A second electrode partially blocking said negative ion beam path with a conductive mesh,
    An electric field line is formed between the conductive mesh and the first electrode,
    The electric field line focuses the negative ions along the negative ion beam path,
    Particle beam irradiation apparatus for the treatment of charged particle cancer of a patient's tumor.
  11. The method of claim 8,
    The tandem accelerator includes a carbon foil in the negative ion beam path, and the negative ions delivered through the carbon foil are converted to protons along the quantum beam path, and the negative ion beam side of the carbon foil and the carbon foil Wherein the carbon foil is mechanically bonded to a wall circumferentially surrounding the negative ion beam to form a vacuum barrier between quantum beam sides,
    Particle beam irradiation apparatus for the treatment of charged particle cancer of a patient's tumor.
  12. The method of claim 11,
    The partial vacuum system is:
    A turbomolecular pump that pumps air from the vacuum tube into the holding volume;
    A pressure sensor for sensing pressure in the holding volume;
    A controller for receiving said pressure from said pressure sensor, said controller instructing an actuator to open a valve when said pressure crosses a threshold; And
    A semi-continuous acting pump that removes pressure from the holding volume, the actuator comprising a semi-continuous acting pump that operates in unison while opening and closing the valve;
    Particle beam irradiation apparatus for the treatment of charged particle cancer of a patient's tumor.
  13. The method of claim 1,
    The synchrotron comprises four conversion sections, each of which converts the charged particles = beam to about 90 degrees,
    Particle beam irradiation apparatus for the treatment of charged particle cancer of a patient's tumor.
  14. The method of claim 13,
    Each of the four transition sections comprises four main bending magnets,
    Particle beam irradiation apparatus for the treatment of charged particle cancer of a patient's tumor.
  15. The method of claim 14,
    Each of the main bend magnets comprises two beveled edges, each of the two beveled edges focusing the charged particle beam,
    Particle beam irradiation apparatus for the treatment of charged particle cancer of a patient's tumor.
  16. The method of claim 1,
    Wherein the synchrotron does not include a quadrupole magnet around the circulation path of the charged particle beam in the synchrotron,
    Particle beam irradiation apparatus for the treatment of charged particle cancer of a patient's tumor.
  17. The method of claim 1,
    The synchrotron comprises a circumference less than 60 meters and at least 30 edge focusing surfaces, wherein one edge focusing surface comprises a beveled edge of the main bending magnet.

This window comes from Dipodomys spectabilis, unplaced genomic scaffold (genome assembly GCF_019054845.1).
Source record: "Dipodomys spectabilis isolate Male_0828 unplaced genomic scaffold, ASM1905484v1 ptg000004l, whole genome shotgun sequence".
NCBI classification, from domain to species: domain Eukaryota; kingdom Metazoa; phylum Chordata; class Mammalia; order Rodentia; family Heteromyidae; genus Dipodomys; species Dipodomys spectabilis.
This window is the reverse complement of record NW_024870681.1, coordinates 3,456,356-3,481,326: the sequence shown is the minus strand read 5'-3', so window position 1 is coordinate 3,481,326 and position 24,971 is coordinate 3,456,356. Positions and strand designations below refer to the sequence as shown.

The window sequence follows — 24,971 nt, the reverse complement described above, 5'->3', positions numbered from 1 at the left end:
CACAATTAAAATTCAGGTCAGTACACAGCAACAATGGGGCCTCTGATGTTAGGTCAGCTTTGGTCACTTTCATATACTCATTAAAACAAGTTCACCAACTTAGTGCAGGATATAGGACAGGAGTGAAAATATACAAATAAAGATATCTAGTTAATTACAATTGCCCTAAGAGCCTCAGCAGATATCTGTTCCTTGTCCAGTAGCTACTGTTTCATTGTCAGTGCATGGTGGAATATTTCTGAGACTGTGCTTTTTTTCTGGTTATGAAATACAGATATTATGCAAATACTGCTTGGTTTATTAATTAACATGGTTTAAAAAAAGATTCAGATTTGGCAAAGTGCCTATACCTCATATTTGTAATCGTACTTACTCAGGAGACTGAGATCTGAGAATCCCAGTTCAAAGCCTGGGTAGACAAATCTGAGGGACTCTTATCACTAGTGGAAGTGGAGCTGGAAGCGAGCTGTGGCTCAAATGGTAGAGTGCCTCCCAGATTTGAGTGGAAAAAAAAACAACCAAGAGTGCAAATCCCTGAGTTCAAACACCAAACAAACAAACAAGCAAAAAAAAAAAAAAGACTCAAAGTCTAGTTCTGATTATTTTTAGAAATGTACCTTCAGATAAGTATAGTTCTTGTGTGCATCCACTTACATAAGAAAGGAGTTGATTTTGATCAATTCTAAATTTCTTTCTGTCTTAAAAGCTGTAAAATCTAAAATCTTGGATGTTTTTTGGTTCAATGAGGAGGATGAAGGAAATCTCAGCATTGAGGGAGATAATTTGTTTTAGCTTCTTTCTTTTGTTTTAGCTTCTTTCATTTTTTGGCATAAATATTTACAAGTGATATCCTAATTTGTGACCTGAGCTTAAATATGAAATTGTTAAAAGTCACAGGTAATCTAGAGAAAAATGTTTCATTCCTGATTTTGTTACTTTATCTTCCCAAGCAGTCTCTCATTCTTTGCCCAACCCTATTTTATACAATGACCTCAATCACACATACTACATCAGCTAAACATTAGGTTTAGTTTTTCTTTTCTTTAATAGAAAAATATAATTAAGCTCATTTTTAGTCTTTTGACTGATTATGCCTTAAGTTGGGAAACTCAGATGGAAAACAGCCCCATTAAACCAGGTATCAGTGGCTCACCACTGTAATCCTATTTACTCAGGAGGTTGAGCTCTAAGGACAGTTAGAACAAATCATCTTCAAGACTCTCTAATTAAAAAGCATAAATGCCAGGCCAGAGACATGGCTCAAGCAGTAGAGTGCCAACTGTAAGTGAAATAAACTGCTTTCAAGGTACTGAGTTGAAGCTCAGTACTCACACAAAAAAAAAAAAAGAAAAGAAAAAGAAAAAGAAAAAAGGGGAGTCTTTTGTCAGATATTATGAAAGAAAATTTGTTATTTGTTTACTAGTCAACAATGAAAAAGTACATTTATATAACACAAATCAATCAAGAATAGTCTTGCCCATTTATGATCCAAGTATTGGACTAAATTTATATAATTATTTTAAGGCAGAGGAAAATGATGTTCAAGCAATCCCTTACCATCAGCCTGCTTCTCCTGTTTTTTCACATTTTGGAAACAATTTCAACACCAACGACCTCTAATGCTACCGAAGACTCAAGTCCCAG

Particle beam irradiation apparatus for the treatment of charged particle cancer of a patient's tumor.
  18. The method of claim 1,
    The synchrotron comprises only four transition sections, each transition section including four or more bending magnets, each of the bending magnets including one or more focusing edges,
    Particle beam irradiation apparatus for the treatment of charged particle cancer of a patient's tumor.
  19. The method of claim 1,
    The synchrotron is:
    Contains exactly 4 conversion sections,
    Does not include a quadrupole in the synchrotron for the circulation path of the charged particle beam,
    Particle beam irradiation apparatus for the treatment of charged particle cancer of a patient's tumor.
  20. A method for investigating charged particle beams of a patient's tumor,
    Accelerating the charged particle beam with synchrotron;
    Monitoring a breathing cycle with a response sensor, the response sensor generating a response signal corresponding to the breathing cycle of the patient;
    Rotating the platform holding the patient, wherein the platform rotates through about 360 degrees during the patient's irradiation period;
    Using said response signal, delivering said charged particle beam to a tumor at a set point of said breathing cycle,
    Delivering the charged particle beam at a set point of the breathing cycle occurs more than four rotational positions of the rotatable platform.
    Method for investigating charged particle beams of a patient's tumor.
  21. The method of claim 20,
    The monitoring step includes the use of a force meter tied to the chest of the patient to generate the depression signal,
    Method for investigating charged particle beams of a patient's tumor.
  22. The method of claim 20,
    The monitoring step is:
    Detecting patient breathing with a first thermal resistor positioned proximate the patient's nose;